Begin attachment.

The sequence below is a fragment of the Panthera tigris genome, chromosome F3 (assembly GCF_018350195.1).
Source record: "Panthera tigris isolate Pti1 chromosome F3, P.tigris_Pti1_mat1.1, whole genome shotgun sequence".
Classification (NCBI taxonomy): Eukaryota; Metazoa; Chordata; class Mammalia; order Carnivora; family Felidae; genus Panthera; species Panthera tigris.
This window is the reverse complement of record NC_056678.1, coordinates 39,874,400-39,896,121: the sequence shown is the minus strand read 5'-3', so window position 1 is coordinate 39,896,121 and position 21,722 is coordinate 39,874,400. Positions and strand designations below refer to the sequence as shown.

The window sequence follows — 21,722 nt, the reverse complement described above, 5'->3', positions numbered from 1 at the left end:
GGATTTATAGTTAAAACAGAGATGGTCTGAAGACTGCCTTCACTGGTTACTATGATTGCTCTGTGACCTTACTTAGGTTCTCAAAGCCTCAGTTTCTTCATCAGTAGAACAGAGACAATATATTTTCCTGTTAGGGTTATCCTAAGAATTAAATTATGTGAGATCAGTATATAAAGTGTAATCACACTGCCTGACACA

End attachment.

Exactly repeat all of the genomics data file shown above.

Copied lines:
The sequence below is a fragment of the Panthera tigris genome, chromosome F3 (assembly GCF_018350195.1).
Source record: "Panthera tigris isolate Pti1 chromosome F3, P.tigris_Pti1_mat1.1, whole genome shotgun sequence".
Classification (NCBI taxonomy): Eukaryota; Metazoa; Chordata; class Mammalia; order Carnivora; family Felidae; genus Panthera; species Panthera tigris.
This window is the reverse complement of record NC_056678.1, coordinates 39,874,400-39,896,121: the sequence shown is the minus strand read 5'-3', so window position 1 is coordinate 39,896,121 and position 21,722 is coordinate 39,874,400. Positions and strand designations below refer to the sequence as shown.

The window sequence follows — 21,722 nt, the reverse complement described above, 5'->3', positions numbered from 1 at the left end:
GGATTTATAGTTAAAACAGAGATGGTCTGAAGACTGCCTTCACTGGTTACTATGATTGCTCTGTGACCTTACTTAGGTTCTCAAAGCCTCAGTTTCTTCATCAGTAGAACAGAGACAATATATTTTCCTGTTAGGGTTATCCTAAGAATTAAATTATGTGAGATCAGTATATAAAGTGTAATCACACTGCCTGACACA